The funniest line: “There’s an excitement about what this president is trying to do” on the campaign trail. That must explain why pieces like this are now regular features on op-ed pages and why the AP is running polls about O-bots either staying home in droves or defecting to the GOP. This is why they pay you the big bucks, Gibbsy.
Don’t be too hard on him. The last time he dared utter a discouraging word, Pelosi — who’s been in Baghdad Bob mode about the midterms for six months — wouldn’t let him hear the end of it. If you were him and had to choose, what would you do? Cheerily lie to a national audience? Or tell the terrible truth and set yourself up as a post-election scapegoat for a politician so widely reviled that her own party’s now running attack ads against her? It’s no contest. And speaking of no contest, here’s the latest grim milestone alert from Nate Silver:
FiveThirtyEight’s projection for the U.S. House shows little change from last week. Republicans are given a 73 percent chance of taking over the House, up incrementally from 72 percent last week. During an average simulation run, Republicans finished with 227 seats, up from 226 last week; this would suggest a net gain of 48 seats from the 179 they hold currently.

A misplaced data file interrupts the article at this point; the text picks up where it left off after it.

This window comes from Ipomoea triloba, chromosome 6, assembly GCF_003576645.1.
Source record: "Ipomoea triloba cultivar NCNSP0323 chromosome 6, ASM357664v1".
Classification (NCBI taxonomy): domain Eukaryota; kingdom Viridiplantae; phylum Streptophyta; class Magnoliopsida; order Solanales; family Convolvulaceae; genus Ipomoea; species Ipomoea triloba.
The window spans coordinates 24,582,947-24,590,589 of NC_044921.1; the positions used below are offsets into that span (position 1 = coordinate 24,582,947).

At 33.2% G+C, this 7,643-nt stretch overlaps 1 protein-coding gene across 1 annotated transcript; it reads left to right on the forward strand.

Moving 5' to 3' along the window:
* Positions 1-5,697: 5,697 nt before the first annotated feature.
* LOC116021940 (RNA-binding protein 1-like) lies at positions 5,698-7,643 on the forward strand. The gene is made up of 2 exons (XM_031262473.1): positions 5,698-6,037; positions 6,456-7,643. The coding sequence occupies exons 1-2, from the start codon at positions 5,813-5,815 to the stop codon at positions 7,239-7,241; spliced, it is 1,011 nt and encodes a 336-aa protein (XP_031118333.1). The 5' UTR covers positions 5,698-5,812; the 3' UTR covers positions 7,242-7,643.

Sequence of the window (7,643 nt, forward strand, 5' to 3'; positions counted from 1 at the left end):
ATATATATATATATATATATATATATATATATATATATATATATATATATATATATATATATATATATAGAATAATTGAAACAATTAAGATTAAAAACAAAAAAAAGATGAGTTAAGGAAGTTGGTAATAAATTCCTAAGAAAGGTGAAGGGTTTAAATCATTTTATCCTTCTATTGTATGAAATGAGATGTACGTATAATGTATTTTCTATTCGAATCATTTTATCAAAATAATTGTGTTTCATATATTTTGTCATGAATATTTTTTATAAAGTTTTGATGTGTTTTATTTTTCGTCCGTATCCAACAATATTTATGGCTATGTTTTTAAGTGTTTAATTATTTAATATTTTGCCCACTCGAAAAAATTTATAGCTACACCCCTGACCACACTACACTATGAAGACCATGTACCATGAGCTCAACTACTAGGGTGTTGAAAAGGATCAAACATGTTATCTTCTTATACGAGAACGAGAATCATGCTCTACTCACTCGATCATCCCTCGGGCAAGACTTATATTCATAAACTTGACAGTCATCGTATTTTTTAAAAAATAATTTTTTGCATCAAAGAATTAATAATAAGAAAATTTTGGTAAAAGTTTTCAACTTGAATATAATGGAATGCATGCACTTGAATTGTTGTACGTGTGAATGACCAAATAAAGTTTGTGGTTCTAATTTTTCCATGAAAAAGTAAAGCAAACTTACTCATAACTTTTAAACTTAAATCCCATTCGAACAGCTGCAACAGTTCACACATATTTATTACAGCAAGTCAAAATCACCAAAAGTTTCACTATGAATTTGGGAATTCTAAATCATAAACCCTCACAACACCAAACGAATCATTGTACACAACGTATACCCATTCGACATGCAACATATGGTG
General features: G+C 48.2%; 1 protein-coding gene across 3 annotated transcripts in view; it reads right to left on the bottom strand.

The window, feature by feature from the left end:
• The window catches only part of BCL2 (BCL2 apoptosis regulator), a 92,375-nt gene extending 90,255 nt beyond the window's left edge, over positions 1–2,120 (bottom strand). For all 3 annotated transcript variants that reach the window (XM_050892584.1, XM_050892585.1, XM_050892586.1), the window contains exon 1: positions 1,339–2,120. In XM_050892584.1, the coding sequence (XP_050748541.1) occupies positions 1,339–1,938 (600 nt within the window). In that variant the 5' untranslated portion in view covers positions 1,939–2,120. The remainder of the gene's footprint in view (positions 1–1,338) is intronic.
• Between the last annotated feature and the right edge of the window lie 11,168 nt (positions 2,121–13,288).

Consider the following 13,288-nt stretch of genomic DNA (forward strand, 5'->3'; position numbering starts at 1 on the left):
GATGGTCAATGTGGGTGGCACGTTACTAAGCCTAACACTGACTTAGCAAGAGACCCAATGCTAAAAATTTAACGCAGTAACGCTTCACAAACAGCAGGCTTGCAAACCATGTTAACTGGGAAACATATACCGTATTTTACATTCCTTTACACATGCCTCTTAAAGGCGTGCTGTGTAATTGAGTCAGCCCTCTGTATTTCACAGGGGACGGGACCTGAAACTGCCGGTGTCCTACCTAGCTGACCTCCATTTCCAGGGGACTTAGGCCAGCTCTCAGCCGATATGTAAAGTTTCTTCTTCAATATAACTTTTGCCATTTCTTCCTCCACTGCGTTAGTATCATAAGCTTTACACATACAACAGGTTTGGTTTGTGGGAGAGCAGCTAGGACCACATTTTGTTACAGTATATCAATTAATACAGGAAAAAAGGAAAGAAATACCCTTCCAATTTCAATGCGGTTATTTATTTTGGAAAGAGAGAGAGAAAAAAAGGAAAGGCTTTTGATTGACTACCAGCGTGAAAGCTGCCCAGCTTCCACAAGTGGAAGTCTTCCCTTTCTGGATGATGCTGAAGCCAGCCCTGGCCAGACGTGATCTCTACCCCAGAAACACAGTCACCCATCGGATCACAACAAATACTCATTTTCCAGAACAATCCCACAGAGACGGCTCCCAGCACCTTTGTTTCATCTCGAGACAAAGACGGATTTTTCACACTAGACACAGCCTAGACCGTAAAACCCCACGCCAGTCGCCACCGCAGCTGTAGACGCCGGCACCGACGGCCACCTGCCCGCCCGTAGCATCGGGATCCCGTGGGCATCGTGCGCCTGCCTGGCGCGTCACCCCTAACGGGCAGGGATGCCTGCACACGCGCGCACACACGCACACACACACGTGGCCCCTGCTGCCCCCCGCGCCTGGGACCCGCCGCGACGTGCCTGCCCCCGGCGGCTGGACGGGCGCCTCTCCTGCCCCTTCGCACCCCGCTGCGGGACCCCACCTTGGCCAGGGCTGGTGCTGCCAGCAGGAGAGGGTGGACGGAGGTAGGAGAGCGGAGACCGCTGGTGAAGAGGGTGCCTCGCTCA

However, there is considerable uncertainty in the forecast because of the unusually large number of House seats now in play. A gain of as large as 70-80 seats is not completely out of the question if everything broke right for Republicans. Conversely, if Democrats managed to see a material rebound in their national standing over the final two weeks of the campaign, they could lose as few as 20-30 seats, as relatively few individual districts are certain pickups for Republicans.
Gibbs’s prescription for a “material rebound,” apparently, is a lot more Barack Obama on the stump. Oh, and a few new shots from Axelrod at the Chamber of Commerce. How could that possibly backfire? Hmmm:
Democratic leaders in the House and Senate criticizing GOP groups for allegedly funneling foreign money into campaign ads have seen their party raise more than $1 million from political action committees affiliated with foreign companies.
House and Senate Democrats have received approximately $1.02 million this cycle from such PACs, according to an analysis compiled for The Hill by the Center for Responsive Politics. House and Senate GOP leaders have taken almost $510,000 from PACs on the same list…
“Barack Obama criticized the Supreme Court and his adversaries over the bogus charge of foreign money tainting elections – while leaders in his own party had taken more than a million dollars from the foreign cookie jar,” said Jonathan Collegio, a spokesman for American Crossroads, the political group at the center of the controversy.
Rasmussen’s midterm prediction as of today, incidentally: 55 seats.